Arizona wildfire exposes authorities’ lack of preparation

In the wake of the tragic deaths of 19 firefighters Sunday in Arizona, the wildfire, nicknamed Yarnell Hill, remains completely uncontrolled. As of Tuesday, it has continued to spread, burning nearly 8,400 acres. Arizona Governor Jan Brewer has placed the town of Yarnell in a state of emergency, evacuating it and a number of other neighboring communities. Nearly half of Yarnell’s 500 residences have been incinerated.

The fire is believed to have been caused by a lightning storm last Friday, an occurrence which is attributed to the extremely hot and humid temperatures prevailing in the US southwest. On Sunday, several regions reported all-time high temperatures, with Death Valley in California reaching 129 degrees, a record in the United States. According to climate scientists, the decade spanning 2001-2010 possessed the hottest summer and spring seasons in Arizona ever recorded.

Similarly, many questions still remain as to why such highly-trained professionals as the Granite Mountain Hotshots could be caught off their guard by the wildfire, which they had been vigorously practiced in fighting. “Hotshot crews always assess the risks before going in…. [K]nowing Granite Mountain, they did that. They are as good a crew as is out there,” said Dugger Hughes of the Southwest Coordination Center, which manages firefighting resources in the region. “They knew what they were getting into. It had to be pretty dramatic,” he added.

The state of Arizona is mounting a ten-man investigation into the occurrence in an effort explain the background of the calamity, the single greatest tragedy involving fire responders in over 80 years.

Few officials on the ground or elsewhere have sought to connect the flames’ spread to the lack of preparation for such happenings occurring. The town of Yarnell, which along with nearby Peeples Valley, has been evacuated and practically abandoned by authorities, has not had a “controlled burn,” a precaution which reduces foliage in and around hazardous regions in over 45 years. As a consequence, it was recorded that the level of dried grass and chaparral scrub around the town had registered in the 97th percentile, meaning that the energy released by such dead fuels, should they become ignited, had been higher than any other time before.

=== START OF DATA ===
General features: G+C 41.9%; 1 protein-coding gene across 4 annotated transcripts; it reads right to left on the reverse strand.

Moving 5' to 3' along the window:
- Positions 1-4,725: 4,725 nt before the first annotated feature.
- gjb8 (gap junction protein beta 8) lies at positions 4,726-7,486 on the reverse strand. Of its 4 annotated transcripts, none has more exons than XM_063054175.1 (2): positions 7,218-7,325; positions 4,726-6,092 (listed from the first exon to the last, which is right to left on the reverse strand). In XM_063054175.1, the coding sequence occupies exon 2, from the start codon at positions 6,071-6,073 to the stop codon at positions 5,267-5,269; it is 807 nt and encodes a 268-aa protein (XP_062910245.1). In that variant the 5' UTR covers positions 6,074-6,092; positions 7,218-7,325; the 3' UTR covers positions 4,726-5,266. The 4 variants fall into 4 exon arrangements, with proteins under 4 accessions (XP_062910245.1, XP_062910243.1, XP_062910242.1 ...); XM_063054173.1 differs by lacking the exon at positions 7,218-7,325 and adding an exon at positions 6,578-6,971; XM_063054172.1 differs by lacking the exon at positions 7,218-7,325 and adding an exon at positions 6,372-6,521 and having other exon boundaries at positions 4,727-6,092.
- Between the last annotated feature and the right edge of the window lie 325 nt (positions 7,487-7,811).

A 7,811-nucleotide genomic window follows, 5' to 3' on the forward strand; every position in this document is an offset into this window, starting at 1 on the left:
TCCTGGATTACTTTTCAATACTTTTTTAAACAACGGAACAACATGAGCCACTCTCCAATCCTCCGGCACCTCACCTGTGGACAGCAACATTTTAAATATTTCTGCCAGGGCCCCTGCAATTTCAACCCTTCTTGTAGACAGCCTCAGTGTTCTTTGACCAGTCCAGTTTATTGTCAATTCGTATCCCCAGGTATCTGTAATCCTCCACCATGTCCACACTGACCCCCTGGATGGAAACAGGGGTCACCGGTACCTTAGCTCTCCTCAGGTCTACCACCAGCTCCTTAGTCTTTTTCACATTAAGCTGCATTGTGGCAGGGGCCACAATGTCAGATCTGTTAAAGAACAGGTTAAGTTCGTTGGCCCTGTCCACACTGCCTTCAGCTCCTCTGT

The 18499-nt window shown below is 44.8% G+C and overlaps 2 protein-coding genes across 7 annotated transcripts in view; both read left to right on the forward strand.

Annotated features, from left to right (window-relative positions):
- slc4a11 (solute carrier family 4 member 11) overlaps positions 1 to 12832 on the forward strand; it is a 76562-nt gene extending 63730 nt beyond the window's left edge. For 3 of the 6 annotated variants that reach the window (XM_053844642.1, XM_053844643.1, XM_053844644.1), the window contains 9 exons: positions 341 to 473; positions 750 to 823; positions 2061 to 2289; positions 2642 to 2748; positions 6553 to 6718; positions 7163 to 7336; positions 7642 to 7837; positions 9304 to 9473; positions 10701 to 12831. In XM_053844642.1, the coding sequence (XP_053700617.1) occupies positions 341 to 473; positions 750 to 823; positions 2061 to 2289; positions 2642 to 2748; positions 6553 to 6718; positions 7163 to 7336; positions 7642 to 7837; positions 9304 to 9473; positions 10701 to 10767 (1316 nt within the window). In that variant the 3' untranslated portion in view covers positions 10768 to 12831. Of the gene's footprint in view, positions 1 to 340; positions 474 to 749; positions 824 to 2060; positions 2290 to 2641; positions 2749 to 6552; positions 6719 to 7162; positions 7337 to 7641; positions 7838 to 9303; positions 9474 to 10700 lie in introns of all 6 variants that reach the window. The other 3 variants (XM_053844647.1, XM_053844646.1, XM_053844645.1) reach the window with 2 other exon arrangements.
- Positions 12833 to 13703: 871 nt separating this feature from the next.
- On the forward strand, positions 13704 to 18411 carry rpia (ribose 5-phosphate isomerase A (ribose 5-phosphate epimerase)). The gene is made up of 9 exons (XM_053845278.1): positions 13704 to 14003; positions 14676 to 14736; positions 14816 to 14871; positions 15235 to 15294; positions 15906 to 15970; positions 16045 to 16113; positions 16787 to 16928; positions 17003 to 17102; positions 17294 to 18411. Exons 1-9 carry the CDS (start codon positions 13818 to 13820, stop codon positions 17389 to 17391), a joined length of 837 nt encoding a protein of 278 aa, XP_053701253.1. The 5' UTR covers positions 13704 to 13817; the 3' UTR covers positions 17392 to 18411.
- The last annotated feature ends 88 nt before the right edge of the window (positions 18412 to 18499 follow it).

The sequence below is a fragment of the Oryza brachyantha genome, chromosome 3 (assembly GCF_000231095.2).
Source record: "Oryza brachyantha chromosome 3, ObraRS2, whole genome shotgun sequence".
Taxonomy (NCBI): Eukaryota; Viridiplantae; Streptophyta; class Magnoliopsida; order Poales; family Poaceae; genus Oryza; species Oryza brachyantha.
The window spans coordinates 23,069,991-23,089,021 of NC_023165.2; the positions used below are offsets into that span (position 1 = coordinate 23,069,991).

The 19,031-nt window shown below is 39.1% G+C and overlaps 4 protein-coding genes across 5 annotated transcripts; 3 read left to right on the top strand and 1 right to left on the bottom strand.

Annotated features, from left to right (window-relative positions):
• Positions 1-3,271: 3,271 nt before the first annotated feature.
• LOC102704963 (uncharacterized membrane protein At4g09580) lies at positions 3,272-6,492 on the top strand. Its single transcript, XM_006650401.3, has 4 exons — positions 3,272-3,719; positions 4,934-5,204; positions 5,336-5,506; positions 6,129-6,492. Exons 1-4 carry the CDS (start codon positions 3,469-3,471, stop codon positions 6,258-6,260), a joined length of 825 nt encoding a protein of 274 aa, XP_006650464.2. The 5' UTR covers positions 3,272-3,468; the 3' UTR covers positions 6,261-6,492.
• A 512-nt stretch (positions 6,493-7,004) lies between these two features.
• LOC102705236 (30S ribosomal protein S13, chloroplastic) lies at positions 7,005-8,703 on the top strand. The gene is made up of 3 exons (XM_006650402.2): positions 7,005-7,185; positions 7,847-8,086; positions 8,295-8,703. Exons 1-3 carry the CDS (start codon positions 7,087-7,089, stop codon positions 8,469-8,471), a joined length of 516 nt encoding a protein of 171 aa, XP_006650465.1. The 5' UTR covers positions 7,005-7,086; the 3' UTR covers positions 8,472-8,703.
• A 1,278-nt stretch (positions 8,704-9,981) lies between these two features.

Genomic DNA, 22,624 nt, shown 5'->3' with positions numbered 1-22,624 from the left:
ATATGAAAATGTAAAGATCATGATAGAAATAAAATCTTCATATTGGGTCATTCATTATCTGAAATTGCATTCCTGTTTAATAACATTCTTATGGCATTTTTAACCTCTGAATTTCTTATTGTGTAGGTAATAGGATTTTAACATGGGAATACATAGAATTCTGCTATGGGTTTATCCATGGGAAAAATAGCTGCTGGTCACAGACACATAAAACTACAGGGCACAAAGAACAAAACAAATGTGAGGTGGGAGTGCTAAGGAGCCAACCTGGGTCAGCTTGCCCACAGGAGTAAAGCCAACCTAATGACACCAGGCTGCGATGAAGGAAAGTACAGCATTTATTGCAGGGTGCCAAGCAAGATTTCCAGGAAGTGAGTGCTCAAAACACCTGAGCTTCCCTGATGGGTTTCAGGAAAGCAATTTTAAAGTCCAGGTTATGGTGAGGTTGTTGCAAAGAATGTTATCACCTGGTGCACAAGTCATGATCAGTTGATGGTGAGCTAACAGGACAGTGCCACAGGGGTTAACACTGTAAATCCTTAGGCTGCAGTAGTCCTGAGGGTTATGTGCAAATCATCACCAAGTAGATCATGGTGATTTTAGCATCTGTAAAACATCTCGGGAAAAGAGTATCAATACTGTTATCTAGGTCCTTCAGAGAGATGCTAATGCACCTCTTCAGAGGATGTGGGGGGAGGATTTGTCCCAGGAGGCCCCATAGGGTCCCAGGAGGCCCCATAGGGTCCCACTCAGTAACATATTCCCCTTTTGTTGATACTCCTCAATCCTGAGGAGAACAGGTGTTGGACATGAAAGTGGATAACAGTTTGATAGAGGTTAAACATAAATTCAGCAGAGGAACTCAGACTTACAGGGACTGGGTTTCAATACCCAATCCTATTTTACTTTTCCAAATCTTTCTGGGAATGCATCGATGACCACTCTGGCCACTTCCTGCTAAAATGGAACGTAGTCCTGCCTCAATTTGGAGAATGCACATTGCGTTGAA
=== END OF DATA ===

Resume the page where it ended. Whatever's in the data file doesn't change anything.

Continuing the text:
“That reading should make the hairs on the back of any good fire manager’s neck stand up,” stated Rocky Barker, a western fire historian to the ArizonaCentral.com website.

Furthermore, the buildup of hazardous waste material is a product of budget cuts to fire prevention agencies tasked to combat and prevent such outbreaks. Fire prevention plans have gone over to sheer extinguishing in the past decades, as authorities lack the resources needed for preventive measures.

The National Interagency Fire Center, centered in Idaho, has received a nearly 5 percent cut to its firefighting staff as a result of last March’s federal “sequester,” agreed to by the Democratic administration of President Barack Obama in league with congressional Republicans. Similarly, the removal of hazardous materials which cause infernos in the hot months has been stripped down, with the National Forest Service (NFS) receiving less than $420 million in funding this year, down from over $500 million in 2012. In the coming few months President Obama plans on further cutting funds to the program, placing it at levels not seen since nearly a decade ago.

“The Forest Service is being treated as a firefighter of last resort,” said David Pyne of the University of Arizona to the New York Times, this, he added “is not what the agency was set up for, and it’s not financed for it.”

Safety is increasingly jeopardized by populations living in close contact to such hazardous conditions, called the “wildland-urban interface.” In Colorado, one in four individuals live inside of a “red zone,” placing them in harm’s way for the outbreak of a wildfire. That state most recently experienced the most destructive fire in its history, burning nearly 500 homes and killing two. Since the 1990s, over two million homes have been built in such zones, and that number expected to rise in the coming years. (See “Worst wildfire in Colorado history destroys hundreds of homes, kills two”.)

The monsoon winds which worked to spread the Arizona fire were similarly an event induced by the record levels of heat. According to CLIMAS, the Climate Assessment Center, since 2001 lightning has been a factor in over 2,000 fires, burning nearly 277,000 acres.

The occurrence of such humid and hot temperatures serves to create low-pressure zones which act like conductors for thunderstorms. At times such instances can serve to help firefighters by dousing wildfires with precipitation; however, they also bring increased chances for lightning strikes and winds which serve to spread them. On Sunday, in the course of just an hour, winds had increased in the Yarnell area from 15-25 mph to over 30-47 mph, in addition to creating thermal gusts about 22,000 feet high, serving to spread burning embers across the region.

Similarly, wildfire seasons have lengthened by nearly two months in the past several decades, with flames burning nearly double the amount of acreage as in 1970.